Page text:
How to Feel Your Best During Your Period
When it’s that time of the month, it’s no secret that our body goes through some big changes that can seriously affect your mood. From food cravings, disrupted sleep, cramps, to headaches and muscle soreness, “Aunt Flo” has arrived. While period symptoms vary from person to person, there are some important practices that you can do, to get through the week. Caring for our bodies during our cycle can sometimes feel overwhelming, but practicing self-care to manage your physical and mental stress has many positive benefits, especially during “that time of the month.” It is important to talk with your physician when making any significant changes to your diet and exercise routine. You can always talk to your Women’s Health Institute provider about your menstrual symptoms and ask any questions you have.
Here are a few self-care strategies to keep your hormones in check during your menstrual cycle.
A good night’s rest goes a long way during your period. Some women experience the Premenstrual Syndrome (PMS) phase, making the start of their period a little more foggy, moody, and mentally draining. Disrupted sleep during your period will increase cortisol levels. Cortisol is a hormone produced by the adrenal glands that can raise blood sugar which disturbs your ovulation and period. Switching up your bedtime routine can help create consistent rest and supports a healthy hormonal cycle.
- Keep it cool – set your thermostat between 60-67°F – dropping the temperature will help regulate your body temperature, which often rises due to hormones during your period.
- Stick to a schedule – waking up and going to bed at the same time ensures you are getting the full amount of rest your body needs. For most adults, that’s 6-8 hours.
- Create a peaceful environment – eliminate distractions by unplugging, turn off the television and other media (cell phones too!) an hour prior to bed. Meditate, turn on relaxing music, or use a diffuser with essential oils, like lavender that promotes sleep and relaxation.
- Find a comfortable sleep position – being on your side or the fetal position are suggested as optimal positions to reduce cramps which takes pressure off the abdominal muscles.
It’s important to notice what your body is needing emotionally during this time—it may be that you need extra love and downtime, or you may want to get out into the world. The rule to remember here is that every woman is different. Tune in to what you’re truly wanting. Have a spa day, read a book, and truly pamper your body—it’s performing an incredible feat and deserves extra love!
To many women, the heating pad is synonymous with periods, but it’s because heat therapy is an effective method to reduce pain. Warming the body lessens pain by relaxing the muscles, increases blood flow and concentrating that warmth on the abdomen will do so directly to the uterus and ease cramps.
- Try a heating pad – using a heating pad or heat wrap provides the opportunity to apply direct heat to the abdomen or lower back.
- Add layers – simply putting on warmer clothes, or additional layers will help keep the body warm and promote muscle relaxation and comfort.
- Take a hot shower or bath – include aromatherapy with a shower tablet or bath bomb to create a relaxing and restful environment.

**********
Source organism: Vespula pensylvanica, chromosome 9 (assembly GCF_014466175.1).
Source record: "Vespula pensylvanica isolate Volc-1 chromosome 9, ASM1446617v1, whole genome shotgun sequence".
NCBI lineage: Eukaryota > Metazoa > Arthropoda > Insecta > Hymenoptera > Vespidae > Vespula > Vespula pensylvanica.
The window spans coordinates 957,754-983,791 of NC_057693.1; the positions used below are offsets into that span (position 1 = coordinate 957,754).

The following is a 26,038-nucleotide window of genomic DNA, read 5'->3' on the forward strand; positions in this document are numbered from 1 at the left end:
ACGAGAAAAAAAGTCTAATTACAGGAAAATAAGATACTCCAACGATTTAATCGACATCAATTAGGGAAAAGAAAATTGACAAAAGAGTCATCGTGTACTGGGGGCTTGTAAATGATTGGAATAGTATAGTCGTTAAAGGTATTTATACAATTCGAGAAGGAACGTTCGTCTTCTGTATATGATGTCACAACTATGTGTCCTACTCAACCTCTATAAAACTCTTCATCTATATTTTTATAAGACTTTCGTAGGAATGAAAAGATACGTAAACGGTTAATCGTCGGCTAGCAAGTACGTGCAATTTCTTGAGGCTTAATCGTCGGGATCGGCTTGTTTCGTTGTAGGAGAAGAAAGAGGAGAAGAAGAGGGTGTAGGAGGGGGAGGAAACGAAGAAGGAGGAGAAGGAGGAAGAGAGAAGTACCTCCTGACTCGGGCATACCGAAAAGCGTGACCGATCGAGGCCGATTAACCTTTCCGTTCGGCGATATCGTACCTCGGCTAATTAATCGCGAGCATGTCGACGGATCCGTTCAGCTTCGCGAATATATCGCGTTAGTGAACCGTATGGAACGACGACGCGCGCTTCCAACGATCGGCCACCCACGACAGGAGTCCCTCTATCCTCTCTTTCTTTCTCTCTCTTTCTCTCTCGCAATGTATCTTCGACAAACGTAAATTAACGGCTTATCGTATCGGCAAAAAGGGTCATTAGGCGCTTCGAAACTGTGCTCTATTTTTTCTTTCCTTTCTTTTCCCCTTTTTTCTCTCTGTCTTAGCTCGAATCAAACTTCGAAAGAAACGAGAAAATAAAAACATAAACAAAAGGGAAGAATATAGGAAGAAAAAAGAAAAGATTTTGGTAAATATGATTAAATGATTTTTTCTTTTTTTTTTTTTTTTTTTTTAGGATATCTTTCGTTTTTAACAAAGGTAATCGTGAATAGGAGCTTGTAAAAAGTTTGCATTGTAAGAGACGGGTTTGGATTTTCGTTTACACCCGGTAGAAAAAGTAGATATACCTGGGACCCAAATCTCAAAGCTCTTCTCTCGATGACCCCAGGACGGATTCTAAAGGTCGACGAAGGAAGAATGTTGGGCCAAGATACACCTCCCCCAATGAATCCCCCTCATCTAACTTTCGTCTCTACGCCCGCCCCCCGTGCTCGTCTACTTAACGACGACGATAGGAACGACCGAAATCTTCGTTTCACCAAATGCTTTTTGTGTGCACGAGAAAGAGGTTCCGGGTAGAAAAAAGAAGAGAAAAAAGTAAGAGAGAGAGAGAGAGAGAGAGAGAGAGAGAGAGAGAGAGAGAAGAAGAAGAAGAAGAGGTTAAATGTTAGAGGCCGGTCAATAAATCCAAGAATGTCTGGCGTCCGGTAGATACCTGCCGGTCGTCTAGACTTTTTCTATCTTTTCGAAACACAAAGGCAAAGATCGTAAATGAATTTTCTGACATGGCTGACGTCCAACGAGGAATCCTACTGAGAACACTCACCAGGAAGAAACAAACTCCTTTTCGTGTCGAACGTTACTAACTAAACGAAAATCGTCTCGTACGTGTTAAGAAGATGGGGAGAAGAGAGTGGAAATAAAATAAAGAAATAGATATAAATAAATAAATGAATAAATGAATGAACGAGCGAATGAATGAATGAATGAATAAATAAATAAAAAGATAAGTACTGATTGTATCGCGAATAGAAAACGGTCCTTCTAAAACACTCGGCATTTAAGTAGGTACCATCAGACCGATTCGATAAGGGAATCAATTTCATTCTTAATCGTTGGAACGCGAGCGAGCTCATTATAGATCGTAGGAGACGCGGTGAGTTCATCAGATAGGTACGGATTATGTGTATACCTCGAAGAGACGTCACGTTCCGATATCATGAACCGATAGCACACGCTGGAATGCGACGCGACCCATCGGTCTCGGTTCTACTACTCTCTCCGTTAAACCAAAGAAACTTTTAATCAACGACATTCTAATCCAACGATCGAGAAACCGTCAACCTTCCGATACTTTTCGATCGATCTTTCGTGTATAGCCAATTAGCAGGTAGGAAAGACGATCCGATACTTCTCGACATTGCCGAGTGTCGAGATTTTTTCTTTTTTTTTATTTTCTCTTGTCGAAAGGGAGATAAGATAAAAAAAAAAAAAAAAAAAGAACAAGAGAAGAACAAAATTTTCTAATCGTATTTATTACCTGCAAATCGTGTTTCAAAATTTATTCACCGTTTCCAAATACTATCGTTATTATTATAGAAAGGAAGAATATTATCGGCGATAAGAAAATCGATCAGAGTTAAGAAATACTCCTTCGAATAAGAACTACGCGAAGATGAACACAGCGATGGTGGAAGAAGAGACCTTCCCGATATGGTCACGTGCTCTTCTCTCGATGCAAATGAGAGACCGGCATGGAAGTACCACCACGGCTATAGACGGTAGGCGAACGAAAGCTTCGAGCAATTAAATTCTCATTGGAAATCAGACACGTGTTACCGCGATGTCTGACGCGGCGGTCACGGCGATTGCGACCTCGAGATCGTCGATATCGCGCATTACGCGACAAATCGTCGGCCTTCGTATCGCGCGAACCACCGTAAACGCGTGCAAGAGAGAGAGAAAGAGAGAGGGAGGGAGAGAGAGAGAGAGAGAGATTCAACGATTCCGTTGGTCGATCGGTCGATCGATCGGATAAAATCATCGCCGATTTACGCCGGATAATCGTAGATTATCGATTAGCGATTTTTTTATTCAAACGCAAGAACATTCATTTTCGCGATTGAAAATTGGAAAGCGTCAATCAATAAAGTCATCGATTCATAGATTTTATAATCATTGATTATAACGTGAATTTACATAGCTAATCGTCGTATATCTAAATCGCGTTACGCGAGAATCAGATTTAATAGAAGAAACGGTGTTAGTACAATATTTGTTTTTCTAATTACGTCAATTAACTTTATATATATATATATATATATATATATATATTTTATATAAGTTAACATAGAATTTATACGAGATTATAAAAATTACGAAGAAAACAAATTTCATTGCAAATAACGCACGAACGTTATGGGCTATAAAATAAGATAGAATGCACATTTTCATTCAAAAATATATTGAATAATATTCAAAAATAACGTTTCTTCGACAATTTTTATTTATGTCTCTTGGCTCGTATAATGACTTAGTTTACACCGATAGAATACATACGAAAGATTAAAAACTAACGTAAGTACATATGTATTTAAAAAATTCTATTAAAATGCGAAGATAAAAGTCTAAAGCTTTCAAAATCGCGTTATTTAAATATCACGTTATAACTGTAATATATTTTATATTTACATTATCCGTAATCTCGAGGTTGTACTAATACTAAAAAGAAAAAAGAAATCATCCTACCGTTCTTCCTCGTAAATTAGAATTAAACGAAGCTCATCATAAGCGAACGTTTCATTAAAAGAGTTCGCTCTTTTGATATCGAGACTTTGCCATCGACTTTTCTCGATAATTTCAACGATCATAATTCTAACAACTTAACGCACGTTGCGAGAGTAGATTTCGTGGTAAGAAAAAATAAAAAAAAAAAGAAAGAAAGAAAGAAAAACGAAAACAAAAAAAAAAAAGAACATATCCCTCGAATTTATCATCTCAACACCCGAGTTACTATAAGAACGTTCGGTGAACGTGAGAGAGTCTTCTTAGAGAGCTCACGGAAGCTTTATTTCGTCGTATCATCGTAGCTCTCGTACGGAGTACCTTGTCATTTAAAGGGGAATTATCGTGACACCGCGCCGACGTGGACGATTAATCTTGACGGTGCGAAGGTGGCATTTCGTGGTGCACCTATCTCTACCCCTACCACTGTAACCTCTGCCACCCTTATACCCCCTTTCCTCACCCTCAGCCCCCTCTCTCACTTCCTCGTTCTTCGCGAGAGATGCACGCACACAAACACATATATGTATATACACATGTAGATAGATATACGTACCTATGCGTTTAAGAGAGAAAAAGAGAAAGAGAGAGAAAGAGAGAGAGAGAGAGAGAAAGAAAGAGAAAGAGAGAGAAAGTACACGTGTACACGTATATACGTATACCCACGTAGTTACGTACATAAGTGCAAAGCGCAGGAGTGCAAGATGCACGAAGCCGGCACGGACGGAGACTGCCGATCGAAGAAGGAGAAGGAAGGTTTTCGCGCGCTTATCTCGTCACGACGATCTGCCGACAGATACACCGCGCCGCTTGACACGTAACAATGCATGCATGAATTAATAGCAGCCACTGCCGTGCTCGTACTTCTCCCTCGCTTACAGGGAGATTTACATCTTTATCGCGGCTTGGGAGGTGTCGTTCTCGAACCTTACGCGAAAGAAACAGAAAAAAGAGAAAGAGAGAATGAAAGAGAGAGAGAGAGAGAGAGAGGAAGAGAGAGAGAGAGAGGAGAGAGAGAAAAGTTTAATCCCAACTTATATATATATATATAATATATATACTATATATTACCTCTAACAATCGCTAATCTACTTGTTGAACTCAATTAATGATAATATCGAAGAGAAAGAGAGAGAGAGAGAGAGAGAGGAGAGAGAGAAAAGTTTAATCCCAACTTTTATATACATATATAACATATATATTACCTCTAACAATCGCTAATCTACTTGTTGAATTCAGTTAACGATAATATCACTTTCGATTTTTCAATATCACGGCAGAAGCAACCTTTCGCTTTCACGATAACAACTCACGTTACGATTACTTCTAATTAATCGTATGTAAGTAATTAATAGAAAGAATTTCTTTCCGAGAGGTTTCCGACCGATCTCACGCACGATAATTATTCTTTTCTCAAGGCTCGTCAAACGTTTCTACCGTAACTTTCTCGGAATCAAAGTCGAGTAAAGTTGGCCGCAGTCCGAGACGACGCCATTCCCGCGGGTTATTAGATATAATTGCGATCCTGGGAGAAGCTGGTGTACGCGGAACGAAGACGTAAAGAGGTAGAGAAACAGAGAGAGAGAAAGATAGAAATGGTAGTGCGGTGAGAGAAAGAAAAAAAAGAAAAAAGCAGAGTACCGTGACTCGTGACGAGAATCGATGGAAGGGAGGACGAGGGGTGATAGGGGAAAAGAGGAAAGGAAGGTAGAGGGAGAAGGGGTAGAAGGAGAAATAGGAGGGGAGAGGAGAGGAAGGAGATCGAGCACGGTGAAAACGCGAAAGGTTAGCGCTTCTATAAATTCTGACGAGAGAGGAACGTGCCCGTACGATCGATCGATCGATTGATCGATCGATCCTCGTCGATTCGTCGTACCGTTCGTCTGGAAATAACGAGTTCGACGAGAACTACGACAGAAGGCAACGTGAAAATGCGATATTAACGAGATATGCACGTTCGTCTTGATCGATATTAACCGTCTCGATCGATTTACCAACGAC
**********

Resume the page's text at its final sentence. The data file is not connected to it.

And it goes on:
- Drink a warm beverage – a big cup of tea or hot water are a quick way to warm up and some herbal teas might support menstruation symptom relief.
Exercise might be the last word you want to hear while you have your period, but the activity releases endorphins that may help with your cycle and PMS symptoms. Getting the body moving will boost your mood, improve blood circulation and reduce stress, combating cramps, headaches, and anxiety.
- Try light cardio – cardiovascular or aerobic exercise at a low intensity like walking and swimming.
- Strike a pose – yoga and pilates offer positions that can integrate stretching, breathing and meditation exercises to relax the body and mind, relieving pain and stress.
- Go running – if you feel up to it, going for a run, is a moderate to high-intensity activity to promote circulation.
- Be consistent – sticking to a schedule will reduce stress and improve mood. The Department of Health and Human Services recommends 30 minutes of activity at least 3-4 times per week.
Bread, chocolate, and cheese are common cravings during your period, but too much can lead to bloating, water retention, poor concentration, and irritability. Women with heavy periods may also experience iron deficiency anemia, which can cause brain fog, tiredness, and mood swings. Eating healthfully, along with staying hydrated can help reduce these menstrual symptoms.
- Fill up on fiber – fiber will reduce bloating and promote healthy digestion. Some options include almonds, apples, artichokes, beans, blackberries, sweet potatoes, and whole grains.
- Supplement properly – foods and supplements with calcium, magnesium, iron and vitamins E, B6, B12, and omega-3s provide relief from most period and PMS symptoms.
- Include protein-rich foods – lean protein helps keep blood sugar stable and will also reduce cravings. Lean fish, meats, almond butter, and chickpeas are some options to try.
- Hydrate properly – drinking enough water fights fatigue and dehydration, boosting brain activity, digestive regularity, and hormone regulation.
Before you adopt any practices suggested, talk with your Women’s Health Institute provider about making adjustments to your reproductive health routine to be sure the change is right for you.